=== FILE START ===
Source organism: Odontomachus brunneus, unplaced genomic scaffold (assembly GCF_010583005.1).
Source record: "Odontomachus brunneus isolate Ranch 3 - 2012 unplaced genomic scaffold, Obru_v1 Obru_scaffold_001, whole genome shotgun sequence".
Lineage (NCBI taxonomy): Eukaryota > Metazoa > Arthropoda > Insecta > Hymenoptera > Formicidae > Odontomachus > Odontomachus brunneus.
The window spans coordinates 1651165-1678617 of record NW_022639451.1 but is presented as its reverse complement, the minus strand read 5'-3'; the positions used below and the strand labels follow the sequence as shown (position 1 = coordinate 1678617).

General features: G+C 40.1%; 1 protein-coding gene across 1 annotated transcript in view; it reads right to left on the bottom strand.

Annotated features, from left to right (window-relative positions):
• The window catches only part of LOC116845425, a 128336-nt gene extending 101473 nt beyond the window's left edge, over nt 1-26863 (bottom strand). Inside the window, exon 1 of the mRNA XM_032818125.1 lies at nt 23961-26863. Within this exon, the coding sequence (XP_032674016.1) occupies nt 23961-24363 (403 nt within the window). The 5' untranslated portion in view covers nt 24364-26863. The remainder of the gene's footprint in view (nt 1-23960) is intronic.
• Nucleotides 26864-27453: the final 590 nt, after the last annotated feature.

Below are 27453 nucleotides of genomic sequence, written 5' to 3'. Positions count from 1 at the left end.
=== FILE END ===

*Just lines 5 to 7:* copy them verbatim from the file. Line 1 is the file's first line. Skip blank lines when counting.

General features: G+C 40.1%; 1 protein-coding gene across 1 annotated transcript in view; it reads right to left on the bottom strand.

Annotated features, from left to right (window-relative positions):
• The window catches only part of LOC116845425, a 128336-nt gene extending 101473 nt beyond the window's left edge, over nt 1-26863 (bottom strand). Inside the window, exon 1 of the mRNA XM_032818125.1 lies at nt 23961-26863. Within this exon, the coding sequence (XP_032674016.1) occupies nt 23961-24363 (403 nt within the window). The 5' untranslated portion in view covers nt 24364-26863. The remainder of the gene's footprint in view (nt 1-23960) is intronic.